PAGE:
by John Grey
So you had a paper route when you were eleven,
rose every morning before dawn,
neatly rolled up every copy of the Tribune,
squeezed them into your bike’s basket,
pedaled your way through the neighborhood,
tossing and tossing without ever once stopping.
And now, fifty years later, you’re not content
to have been paid for that work back in the day.
You want payment now, and not in the form of money.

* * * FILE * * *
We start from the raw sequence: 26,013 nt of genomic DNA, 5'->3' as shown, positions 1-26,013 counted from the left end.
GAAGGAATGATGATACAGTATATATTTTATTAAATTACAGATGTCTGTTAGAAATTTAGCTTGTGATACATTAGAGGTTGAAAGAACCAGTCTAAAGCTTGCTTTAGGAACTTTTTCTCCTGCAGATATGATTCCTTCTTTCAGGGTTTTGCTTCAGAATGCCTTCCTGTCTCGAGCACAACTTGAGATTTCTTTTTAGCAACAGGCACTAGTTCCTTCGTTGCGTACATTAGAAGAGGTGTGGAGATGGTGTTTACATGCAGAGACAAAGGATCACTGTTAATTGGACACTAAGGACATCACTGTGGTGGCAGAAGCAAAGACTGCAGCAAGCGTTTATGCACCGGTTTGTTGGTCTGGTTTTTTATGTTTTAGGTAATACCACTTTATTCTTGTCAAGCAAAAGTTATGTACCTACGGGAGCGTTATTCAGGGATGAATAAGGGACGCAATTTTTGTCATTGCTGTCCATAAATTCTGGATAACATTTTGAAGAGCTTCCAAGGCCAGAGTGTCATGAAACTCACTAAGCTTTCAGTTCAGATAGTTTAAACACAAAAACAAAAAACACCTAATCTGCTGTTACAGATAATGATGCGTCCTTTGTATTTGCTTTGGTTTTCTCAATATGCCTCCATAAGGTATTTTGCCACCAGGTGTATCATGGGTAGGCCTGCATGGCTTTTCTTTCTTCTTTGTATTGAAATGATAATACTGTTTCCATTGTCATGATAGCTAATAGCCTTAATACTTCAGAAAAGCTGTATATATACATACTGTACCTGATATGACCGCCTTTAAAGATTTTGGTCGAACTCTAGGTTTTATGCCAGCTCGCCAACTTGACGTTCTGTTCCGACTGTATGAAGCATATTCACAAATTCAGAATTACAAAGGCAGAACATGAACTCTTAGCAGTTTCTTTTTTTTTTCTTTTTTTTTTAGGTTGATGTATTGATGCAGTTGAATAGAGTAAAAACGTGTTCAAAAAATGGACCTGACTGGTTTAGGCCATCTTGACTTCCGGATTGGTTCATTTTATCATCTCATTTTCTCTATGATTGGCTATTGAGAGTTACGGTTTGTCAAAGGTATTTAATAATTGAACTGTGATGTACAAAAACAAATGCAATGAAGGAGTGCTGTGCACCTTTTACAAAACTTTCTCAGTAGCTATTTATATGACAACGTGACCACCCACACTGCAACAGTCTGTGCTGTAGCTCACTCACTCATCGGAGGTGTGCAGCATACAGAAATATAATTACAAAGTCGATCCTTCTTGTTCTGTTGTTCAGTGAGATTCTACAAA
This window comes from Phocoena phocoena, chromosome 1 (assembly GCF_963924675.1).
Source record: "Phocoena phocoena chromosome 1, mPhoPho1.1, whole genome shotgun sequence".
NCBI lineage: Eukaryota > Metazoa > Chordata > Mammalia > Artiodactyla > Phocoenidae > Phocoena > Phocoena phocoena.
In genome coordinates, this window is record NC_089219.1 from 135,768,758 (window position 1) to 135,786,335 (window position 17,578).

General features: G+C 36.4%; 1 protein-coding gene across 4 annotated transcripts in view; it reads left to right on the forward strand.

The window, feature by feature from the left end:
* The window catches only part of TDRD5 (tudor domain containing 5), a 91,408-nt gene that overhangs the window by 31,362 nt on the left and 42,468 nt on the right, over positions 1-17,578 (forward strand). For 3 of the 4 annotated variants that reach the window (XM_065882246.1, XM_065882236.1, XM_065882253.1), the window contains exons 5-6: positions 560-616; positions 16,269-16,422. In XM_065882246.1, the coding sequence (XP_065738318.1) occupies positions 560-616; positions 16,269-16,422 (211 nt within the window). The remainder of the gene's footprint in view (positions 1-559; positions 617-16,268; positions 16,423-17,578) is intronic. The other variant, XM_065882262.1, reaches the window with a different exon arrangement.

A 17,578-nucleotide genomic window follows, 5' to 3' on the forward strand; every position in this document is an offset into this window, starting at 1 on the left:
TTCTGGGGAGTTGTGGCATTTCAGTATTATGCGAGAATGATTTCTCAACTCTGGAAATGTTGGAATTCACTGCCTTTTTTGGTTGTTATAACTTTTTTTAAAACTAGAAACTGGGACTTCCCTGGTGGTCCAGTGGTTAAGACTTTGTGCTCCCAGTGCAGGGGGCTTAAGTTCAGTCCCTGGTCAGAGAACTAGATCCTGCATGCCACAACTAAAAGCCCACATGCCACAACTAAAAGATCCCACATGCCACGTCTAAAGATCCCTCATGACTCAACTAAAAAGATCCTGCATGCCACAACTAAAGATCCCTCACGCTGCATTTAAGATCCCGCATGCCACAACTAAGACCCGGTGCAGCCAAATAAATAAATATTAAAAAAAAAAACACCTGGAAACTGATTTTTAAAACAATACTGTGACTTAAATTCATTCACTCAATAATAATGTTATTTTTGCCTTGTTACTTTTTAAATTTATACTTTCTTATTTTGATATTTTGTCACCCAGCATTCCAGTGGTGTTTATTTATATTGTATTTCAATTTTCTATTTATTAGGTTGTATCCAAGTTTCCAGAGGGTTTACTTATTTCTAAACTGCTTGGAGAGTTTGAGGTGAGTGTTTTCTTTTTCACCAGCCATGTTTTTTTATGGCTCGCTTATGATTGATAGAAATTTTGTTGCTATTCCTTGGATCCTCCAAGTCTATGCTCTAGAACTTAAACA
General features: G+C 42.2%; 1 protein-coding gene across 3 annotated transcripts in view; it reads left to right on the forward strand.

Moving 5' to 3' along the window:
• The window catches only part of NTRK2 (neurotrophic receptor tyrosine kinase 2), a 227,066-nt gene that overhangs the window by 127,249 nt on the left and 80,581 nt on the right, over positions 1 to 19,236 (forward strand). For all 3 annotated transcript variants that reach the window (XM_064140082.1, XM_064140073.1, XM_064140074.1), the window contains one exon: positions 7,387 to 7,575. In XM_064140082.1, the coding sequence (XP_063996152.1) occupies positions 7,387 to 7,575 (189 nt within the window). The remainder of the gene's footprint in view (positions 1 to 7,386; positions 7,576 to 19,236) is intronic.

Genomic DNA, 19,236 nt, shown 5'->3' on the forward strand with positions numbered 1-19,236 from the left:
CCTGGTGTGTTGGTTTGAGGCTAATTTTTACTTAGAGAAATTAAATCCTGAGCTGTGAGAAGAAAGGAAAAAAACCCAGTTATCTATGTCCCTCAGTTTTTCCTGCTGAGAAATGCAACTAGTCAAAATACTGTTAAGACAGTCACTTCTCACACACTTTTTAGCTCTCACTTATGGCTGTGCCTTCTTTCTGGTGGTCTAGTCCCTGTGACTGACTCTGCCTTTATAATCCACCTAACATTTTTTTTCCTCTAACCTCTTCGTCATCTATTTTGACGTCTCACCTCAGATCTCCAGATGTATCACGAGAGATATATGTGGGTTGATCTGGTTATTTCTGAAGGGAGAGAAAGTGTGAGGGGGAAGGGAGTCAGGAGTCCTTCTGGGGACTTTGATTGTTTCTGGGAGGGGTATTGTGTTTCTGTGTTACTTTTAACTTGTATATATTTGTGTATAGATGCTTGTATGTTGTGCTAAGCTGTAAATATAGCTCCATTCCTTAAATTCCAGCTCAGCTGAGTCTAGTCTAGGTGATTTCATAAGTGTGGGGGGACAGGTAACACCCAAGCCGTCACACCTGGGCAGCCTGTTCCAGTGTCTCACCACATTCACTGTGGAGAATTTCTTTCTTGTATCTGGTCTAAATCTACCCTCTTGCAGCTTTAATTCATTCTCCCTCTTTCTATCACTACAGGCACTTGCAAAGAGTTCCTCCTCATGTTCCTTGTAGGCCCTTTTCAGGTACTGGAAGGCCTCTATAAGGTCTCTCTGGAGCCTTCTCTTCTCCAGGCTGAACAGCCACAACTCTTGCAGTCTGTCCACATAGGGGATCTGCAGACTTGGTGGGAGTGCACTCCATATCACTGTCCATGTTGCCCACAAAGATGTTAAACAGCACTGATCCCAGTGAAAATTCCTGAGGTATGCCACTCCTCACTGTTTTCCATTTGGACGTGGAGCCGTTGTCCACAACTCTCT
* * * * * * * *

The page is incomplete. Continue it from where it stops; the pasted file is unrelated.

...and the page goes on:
You’re looking for cash in kind: a gasp or a “Wow” or,
best of all, the admission that we have it a lot easier than you did.
Instead, you get a shrug of the shoulders, an apathetic “So.”
At sixty-one, that’s not enough to live on.